GK Transformation were asked to support the Trust with the development of an Outline business case for a new Combined Heat and Power (CHP) plant.
This would incorporate;
- Combined heat and power plant complete with all components
- Two dual fuel boilers and all components
- Controls system compatible with existing energy centre controls
- Delivery, installation and commissioning of all plant and equipment
- Management and full maintenance of the energy system
The CHP plant required an investment of circa £1.9million but provided a payback within 7 years through savings in the Trust’s energy costs of circa £370k per annum (subject to procurement route). Various options were considered in relation to the funding, Private Sector Finance would enable the Trust to avoid capital expenditure, albeit with an associated reduction in the consequential revenue savings to the Trust.
The CHP plant would have an estimated life of 15 years, after which the Trust would have the option to replace the CHP plant or adopt an even more energy efficient solution as technologies continually improve and become ever more economically viable.
The resultant proposal was consistent with the Trust’s wider redevelopment plans which did not include any energy generation proposals, whilst maintaining the Trust’s options for implementing other “Green” energy proposals, such as solar, wind and geothermal power, in relation to any further developments.
The business case was consistent with Trust, NHS, Government and International policy with regard to;
- Energy management
- Sustainable development
- Environmental protection
- Pollution control
- Climate change
- Carbon Reduction Commitment
Specifically, the CHP plant proposal was designed to assist the Trust to meet its obligations in respect of;
- The Environmental Protection Act 1990 (EPA)
- The Climate Change Act 2008
- Securing the future, Delivering UK Sustainable Development Strategy: 2005
- Saving Carbon – Improving Health Good Corporate Citizen model
- BREEAM Healthcare
- Carbon Reduction Commitment (CRC)
The business case included a full analysis of comparative energy costs against peer Trusts within the NHS and provided a number of clear, measurable objectives and outcomes;
- Carbon Reduction commitment achieved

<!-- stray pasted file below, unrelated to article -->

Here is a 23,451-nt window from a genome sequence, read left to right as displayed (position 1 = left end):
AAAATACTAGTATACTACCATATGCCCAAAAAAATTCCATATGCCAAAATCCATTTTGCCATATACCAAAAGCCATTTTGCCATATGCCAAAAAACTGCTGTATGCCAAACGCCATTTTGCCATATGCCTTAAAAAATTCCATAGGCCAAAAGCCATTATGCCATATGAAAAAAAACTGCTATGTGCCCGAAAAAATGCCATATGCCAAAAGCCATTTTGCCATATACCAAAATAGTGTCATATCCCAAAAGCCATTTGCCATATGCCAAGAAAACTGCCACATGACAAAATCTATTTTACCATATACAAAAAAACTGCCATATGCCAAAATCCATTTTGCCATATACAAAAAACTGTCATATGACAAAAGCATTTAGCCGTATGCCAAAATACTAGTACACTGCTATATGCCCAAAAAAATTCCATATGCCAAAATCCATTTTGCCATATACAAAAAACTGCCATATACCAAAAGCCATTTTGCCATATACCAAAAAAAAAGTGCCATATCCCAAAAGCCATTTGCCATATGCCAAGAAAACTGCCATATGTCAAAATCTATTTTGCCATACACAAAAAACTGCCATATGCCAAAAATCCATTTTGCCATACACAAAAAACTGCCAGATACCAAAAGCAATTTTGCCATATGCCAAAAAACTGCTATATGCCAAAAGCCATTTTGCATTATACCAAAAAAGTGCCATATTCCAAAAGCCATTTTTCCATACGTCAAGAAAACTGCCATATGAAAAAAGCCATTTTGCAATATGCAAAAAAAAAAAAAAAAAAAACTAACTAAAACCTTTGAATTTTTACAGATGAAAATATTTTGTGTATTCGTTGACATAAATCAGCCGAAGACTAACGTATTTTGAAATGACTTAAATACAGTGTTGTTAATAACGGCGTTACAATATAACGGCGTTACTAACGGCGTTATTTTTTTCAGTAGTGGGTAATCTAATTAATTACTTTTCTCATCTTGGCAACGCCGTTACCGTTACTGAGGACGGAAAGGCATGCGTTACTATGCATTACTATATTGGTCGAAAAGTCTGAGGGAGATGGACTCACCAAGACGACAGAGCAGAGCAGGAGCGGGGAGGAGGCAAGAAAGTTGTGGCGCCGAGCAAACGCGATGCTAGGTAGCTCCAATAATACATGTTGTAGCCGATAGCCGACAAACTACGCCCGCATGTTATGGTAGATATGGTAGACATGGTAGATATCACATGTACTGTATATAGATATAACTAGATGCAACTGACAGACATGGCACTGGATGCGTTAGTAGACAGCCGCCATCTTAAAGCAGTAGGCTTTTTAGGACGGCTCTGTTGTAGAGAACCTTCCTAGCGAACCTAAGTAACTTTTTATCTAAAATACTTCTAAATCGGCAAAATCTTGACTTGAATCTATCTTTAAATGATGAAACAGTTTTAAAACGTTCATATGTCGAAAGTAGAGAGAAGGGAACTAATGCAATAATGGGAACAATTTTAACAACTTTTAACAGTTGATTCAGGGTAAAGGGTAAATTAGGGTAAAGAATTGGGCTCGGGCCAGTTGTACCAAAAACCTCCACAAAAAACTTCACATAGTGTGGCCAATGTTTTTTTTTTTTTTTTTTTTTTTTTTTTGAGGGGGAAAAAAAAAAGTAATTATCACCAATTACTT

- Energy savings of £370,000 per annum (subject to financing route)
- Ability to comply with BREEAM requirements for Phase 2 and Phase 4 of OCH
- Reduction in backlog maintenance costs of £320,000
In addition to meeting the typical requirements of any business case (strategic fit, timetable for implementation, options appraisal, risk/benefit analysis) our analysis included a full sensitivity analysis of energy demand and market prices.
The financial analysis included a full public sector cost comparator incorporating both revenue and capital costs. The OBC contained an economic and I&E analysis of the financial implications of the CHP project. This analysis showed that in relation to the preferred option, for a capital investment of £1,840,000 savings of £377,000 (before capital charges) were identified, giving a return on investment of 13.92%. In addition to a full economic analysis, the business case also considered three main options for procuring the CHP scheme:
- Funding the scheme through private funding (ESCO)
- Funding the enabling costs for a CHP through Trusts funds but funding the actual CHP through an operating lease
- Funding the scheme from Trust funds
On the basis of the analysis the Trust was advised to deliver the CHP though the ESCO option which had the least impact on the Trust’s immediate cash position and delivered the CHP through a well-developed arrangement with little risk. The Trust as part of this development needed to apply to monitor to extend its PBL to cover this additional investment.
The recommendation from the OBC was approved by the Trust’s Executive Committee and presented to the Finance and Performance Committee. Ultimately the business case then progressed to OJEU with a view to commence competitive dialogue.